HealthStats NSW
HealthStats NSW
HealthStats NSW

Circulatory disease deaths by disease type

0-44 years, 2015-2016
4.30-44 years, 2014-2015
4.80-44 years, 2013-2014
4.50-44 years, 2012-2013
4.80-44 years, 2011-2012
5.50-44 years, 2010-2011
5.50-44 years, 2009-2010
5.80-44 years, 2008-2009
6.10-44 years, 2007-2008
5.80-44 years, 2006-2007
5.90-44 years, 2005-2006
6.20-44 years, 2004-2005
5.90-44 years, 2003-2004
6.10-44 years, 2002-2003
6.30-44 years, 2001-2002
6.645-54 years, 2015-2016
41.545-54 years, 2014-2015
40.945-54 years, 2013-2014
41.645-54 years, 2012-2013
41.745-54 years, 2011-2012
41.345-54 years, 2010-2011
4245-54 years, 2009-2010
44.445-54 years, 2008-2009
47.745-54 years, 2007-2008
50.245-54 years, 2006-2007
50.345-54 years, 2005-2006
50.545-54 years, 2004-2005
51.145-54 years, 2003-2004
52.745-54 years, 2002-2003
55.545-54 years, 2001-2002
5855-59 years, 2015-2016
72.155-59 years, 2014-2015
73.255-59 years, 2013-2014
75.655-59 years, 2012-2013
74.555-59 years, 2011-2012
78.355-59 years, 2010-2011
84.755-59 years, 2009-2010
85.755-59 years, 2008-2009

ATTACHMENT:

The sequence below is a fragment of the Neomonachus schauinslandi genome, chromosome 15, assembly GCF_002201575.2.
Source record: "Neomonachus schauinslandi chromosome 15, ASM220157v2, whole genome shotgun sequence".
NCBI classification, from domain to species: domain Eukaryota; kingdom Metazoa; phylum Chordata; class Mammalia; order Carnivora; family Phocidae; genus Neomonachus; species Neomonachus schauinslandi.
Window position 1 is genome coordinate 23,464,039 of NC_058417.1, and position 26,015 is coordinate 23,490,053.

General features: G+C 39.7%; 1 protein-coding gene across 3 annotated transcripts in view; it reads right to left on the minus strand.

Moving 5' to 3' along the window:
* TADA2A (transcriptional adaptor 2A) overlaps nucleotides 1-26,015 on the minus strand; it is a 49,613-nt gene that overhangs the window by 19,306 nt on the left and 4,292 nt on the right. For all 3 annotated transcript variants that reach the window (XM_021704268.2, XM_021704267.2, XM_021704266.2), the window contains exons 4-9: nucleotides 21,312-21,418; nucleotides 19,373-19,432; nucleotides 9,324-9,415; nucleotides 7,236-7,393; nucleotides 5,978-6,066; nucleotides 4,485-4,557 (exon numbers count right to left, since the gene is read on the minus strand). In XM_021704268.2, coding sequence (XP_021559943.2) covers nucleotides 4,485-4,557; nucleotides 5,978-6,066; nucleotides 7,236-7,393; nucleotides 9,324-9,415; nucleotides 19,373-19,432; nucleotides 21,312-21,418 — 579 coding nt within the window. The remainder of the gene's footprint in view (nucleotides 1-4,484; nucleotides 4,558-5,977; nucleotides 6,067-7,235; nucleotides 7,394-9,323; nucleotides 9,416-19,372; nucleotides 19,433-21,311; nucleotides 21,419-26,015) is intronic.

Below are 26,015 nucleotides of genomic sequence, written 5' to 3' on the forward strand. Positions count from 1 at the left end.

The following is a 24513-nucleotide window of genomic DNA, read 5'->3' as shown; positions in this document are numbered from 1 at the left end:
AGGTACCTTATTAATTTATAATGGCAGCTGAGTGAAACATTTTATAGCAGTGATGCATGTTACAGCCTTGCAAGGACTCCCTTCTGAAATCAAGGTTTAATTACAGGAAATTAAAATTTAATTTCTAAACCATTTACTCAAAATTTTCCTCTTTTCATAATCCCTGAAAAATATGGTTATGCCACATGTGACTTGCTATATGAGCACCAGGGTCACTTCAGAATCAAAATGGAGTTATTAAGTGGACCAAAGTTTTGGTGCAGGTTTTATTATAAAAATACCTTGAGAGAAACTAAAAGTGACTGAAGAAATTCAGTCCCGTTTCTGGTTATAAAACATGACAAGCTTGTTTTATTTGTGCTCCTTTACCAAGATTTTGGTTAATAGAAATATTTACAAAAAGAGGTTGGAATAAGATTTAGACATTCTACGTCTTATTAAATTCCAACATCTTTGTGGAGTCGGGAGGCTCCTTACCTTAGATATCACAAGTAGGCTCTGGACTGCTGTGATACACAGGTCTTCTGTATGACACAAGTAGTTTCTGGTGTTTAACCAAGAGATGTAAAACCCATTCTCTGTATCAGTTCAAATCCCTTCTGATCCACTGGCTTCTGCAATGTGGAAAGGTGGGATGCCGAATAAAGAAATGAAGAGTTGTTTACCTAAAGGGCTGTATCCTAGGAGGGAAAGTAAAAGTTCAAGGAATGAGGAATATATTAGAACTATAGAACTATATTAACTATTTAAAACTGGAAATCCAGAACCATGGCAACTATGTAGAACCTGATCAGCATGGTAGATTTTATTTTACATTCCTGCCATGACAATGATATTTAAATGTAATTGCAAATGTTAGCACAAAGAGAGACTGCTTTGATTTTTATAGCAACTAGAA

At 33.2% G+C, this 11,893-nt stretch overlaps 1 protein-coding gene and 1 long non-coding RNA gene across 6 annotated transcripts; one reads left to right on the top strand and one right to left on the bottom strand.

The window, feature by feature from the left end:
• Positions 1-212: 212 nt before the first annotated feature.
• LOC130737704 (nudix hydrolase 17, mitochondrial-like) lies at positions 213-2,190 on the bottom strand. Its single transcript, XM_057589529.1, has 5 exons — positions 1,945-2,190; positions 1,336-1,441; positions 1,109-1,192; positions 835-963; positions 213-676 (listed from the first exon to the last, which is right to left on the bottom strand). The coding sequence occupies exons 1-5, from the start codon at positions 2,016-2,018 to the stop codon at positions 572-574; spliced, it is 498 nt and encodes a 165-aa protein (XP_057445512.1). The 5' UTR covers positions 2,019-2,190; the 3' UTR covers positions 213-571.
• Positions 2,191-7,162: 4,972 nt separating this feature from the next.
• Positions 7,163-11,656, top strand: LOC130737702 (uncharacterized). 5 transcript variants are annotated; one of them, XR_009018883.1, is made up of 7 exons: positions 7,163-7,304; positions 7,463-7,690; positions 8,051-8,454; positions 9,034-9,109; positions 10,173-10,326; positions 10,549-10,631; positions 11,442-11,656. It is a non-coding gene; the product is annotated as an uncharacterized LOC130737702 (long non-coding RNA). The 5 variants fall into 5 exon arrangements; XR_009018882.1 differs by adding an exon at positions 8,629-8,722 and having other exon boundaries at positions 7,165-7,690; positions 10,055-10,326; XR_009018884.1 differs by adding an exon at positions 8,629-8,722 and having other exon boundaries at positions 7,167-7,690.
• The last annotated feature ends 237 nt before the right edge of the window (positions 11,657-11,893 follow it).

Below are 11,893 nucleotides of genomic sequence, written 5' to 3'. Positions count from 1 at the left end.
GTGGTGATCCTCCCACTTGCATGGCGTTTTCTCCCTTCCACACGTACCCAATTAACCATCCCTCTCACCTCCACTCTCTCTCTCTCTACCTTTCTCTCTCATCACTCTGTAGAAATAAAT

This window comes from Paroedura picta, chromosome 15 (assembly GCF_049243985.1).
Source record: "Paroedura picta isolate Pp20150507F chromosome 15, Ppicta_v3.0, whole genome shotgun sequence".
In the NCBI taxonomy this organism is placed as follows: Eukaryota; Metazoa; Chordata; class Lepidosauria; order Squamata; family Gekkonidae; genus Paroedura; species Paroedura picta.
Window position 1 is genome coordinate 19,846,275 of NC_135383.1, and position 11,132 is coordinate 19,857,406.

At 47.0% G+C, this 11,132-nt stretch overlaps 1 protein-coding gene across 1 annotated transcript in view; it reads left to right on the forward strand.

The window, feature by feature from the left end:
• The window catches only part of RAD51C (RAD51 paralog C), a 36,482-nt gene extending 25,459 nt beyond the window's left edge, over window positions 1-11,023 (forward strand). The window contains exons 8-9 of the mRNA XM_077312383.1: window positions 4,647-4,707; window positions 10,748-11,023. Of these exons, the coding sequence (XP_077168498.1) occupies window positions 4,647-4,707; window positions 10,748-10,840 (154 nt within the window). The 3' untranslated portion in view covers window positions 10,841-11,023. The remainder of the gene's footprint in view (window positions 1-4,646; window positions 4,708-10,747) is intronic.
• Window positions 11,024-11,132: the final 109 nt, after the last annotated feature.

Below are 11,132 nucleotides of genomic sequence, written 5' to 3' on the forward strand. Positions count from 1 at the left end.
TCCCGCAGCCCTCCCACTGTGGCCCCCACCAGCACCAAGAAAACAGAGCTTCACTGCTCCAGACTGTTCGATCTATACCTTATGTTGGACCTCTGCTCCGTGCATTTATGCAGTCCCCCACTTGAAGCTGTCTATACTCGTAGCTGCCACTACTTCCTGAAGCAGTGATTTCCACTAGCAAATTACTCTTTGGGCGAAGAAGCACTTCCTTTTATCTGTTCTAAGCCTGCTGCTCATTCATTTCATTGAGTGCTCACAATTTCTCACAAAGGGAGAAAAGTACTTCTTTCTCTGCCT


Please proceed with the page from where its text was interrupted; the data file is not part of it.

92.355-59 years, 2007-2008
98.155-59 years, 2006-2007
94.655-59 years, 2005-2006
96.455-59 years, 2004-2005
105.955-59 years, 2003-2004
111.855-59 years, 2002-2003
119.155-59 years, 2001-2002
127.260-64 years, 2015-2016
120.560-64 years, 2014-2015
123.560-64 years, 2013-2014
123.860-64 years, 2012-2013
123.460-64 years, 2011-2012
134.660-64 years, 2010-2011
140.360-64 years, 2009-2010
137.360-64 years, 2008-2009
146.360-64 years, 2007-2008
160.560-64 years, 2006-2007
16560-64 years, 2005-2006
165.260-64 years, 2004-2005
181.160-64 years, 2003-2004
20360-64 years, 2002-2003
216.260-64 years, 2001-2002
226.865-69 years, 2015-2016
183.365-69 years, 2014-2015
189.165-69 years, 2013-2014
199.865-69 years, 2012-2013
213.565-69 years, 2011-2012
216.665-69 years, 2010-2011
220.565-69 years, 2009-2010
23265-69 years, 2008-2009
249.765-69 years, 2007-2008
271.365-69 years, 2006-2007
28265-69 years, 2005-2006
294.865-69 years, 2004-2005
325.765-69 years, 2003-2004
35165-69 years, 2002-2003
374.565-69 years, 2001-2002
406.870-74 years, 2015-2016
353.270-74 years, 2014-2015
363.670-74 years, 2013-2014
35770-74 years, 2012-2013
378.570-74 years, 2011-2012